Catherine Turner is a Senior Associate Director of the Center for Teaching and Learning, with primary responsibility for programming for faculty. She earned her B.A. from the University of North Carolina at Chapel Hill and completed her Ph.D. in American Studies at the University of Texas at Austin. From 1998 to 2007, she taught English and American Studies at College Misericordia where she also served at Honors Co-Director. Her teaching and research focuses on the business of publishing, taste, and public policy. She is the author of Marketing Modernism Between the Two Wars(University of Massachusetts Press, 2003) and co-editor with Greg Barnhisel of Pressing the Fight: Print, Propaganda and the Cold War (University of Massachusetts Press, 2010). Her current research examines the intersections between the publishing industry, literacy programs, and public policy during the 1920s and 1930s. She teaches a variety of courses on American literature in the English department.
Inclusive and Equitable Teaching Programming
Jamiella Brooks is an Associate Director of the Center for Teaching and Learning, with primary responsibility for programming related to equitable and inclusive teaching. Jamiella earned her Ph.D. in French Literature at University of California, Davis, and her B.A. in English at Oberlin College. She has served as a Fulbright Teaching Assistant in France and participated in the McNair Scholarship and Mellon Fellows programs. Her teaching and research interests include sociolinguistics, language and power, discourse analysis, and anticolonial pedagogies, and she has presented on codeswitching and linguistic equity. Her current project involves analyzing pedagogical practices of settler colonial education that persist in present-day teaching practices. Prior to coming to Penn, Jamiella served as founding director of the Teaching Assistant Program at Berea College. She is the author of several articles on navigating college, including "Dissertating While Parenting: Not a Contradiction" and "Tackling the Academy: Practical Advice for Navigating the Culture." She has an article in the 2020 second edition of Presumed Incompetent: Race, Class, Power, and Resistance of Women in Academia.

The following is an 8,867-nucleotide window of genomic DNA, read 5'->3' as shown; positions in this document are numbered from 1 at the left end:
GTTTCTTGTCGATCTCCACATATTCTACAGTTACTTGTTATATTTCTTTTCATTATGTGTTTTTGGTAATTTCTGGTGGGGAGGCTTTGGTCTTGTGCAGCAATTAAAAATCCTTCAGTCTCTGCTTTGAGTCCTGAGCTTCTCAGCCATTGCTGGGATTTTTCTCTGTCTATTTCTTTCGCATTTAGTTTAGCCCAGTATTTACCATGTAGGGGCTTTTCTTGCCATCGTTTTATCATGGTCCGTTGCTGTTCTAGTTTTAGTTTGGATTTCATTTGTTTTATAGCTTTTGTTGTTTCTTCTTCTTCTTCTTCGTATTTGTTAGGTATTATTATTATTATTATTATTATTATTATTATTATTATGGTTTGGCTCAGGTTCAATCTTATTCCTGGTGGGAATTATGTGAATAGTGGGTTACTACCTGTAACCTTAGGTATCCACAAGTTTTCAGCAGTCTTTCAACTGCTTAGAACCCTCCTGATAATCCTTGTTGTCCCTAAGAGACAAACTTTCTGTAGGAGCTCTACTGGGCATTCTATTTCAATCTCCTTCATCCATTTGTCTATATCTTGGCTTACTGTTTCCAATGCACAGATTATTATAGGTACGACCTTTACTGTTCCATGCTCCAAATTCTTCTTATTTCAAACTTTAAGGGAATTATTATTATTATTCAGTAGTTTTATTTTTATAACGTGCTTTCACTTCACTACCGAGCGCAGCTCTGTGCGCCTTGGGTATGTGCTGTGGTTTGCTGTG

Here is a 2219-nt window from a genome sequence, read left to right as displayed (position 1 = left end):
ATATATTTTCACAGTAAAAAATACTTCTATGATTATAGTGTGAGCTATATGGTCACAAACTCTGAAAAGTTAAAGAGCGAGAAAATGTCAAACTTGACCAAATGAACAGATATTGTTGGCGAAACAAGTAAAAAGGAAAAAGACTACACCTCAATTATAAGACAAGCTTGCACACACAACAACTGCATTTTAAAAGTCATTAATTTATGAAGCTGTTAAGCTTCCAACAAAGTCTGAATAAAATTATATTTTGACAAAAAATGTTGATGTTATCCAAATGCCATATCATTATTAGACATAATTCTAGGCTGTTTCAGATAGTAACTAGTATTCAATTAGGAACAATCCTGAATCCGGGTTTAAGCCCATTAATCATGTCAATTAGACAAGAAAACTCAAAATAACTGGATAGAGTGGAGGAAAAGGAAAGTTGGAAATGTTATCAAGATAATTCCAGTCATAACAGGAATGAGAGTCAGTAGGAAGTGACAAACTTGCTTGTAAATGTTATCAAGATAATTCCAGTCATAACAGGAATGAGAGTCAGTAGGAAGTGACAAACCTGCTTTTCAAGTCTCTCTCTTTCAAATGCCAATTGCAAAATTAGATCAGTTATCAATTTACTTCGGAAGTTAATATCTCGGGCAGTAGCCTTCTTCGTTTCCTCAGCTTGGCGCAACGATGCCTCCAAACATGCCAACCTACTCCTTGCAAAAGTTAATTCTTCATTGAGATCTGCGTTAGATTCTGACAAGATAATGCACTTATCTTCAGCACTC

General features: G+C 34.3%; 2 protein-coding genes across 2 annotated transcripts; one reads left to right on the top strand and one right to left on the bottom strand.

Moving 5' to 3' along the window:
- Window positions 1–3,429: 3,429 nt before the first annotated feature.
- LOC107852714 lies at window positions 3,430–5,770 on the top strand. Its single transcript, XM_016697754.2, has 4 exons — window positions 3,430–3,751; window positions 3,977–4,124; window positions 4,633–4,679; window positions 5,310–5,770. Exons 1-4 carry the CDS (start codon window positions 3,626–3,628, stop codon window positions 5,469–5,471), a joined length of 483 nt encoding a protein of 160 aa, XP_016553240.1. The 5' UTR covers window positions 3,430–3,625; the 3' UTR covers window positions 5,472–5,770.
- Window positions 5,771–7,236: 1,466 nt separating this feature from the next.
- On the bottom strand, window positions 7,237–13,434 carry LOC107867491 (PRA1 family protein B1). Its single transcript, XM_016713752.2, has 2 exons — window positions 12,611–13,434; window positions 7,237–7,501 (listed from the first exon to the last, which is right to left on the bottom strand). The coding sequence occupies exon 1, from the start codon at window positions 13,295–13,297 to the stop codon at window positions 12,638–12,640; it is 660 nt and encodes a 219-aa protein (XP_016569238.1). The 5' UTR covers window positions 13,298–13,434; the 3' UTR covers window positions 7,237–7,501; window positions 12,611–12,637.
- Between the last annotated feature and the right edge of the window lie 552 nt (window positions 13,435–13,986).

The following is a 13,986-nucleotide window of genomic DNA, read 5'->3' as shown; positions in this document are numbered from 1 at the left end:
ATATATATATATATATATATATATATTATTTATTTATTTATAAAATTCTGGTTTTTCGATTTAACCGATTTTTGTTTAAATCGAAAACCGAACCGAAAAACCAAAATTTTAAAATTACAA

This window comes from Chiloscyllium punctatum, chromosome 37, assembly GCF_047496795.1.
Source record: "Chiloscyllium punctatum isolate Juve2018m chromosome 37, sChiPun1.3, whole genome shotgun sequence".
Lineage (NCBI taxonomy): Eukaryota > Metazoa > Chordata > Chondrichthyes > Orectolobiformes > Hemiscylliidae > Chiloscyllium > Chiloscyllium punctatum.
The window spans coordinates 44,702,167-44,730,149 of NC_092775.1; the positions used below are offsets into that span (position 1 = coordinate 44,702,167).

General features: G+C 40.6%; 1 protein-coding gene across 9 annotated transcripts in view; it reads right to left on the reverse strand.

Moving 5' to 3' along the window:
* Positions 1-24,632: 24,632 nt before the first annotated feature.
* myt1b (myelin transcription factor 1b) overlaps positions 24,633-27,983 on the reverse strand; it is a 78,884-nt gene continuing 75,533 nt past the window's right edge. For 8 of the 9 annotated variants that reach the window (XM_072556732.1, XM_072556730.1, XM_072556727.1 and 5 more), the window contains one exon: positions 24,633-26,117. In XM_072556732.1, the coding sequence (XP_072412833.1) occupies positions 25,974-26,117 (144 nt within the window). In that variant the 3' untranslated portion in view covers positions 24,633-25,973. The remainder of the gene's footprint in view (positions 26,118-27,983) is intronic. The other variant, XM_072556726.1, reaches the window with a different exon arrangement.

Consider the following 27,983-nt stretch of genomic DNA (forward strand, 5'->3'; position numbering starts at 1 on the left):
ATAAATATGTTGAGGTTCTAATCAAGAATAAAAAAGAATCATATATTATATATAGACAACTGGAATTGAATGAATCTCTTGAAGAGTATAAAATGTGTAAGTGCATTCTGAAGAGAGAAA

Graduate Student Programming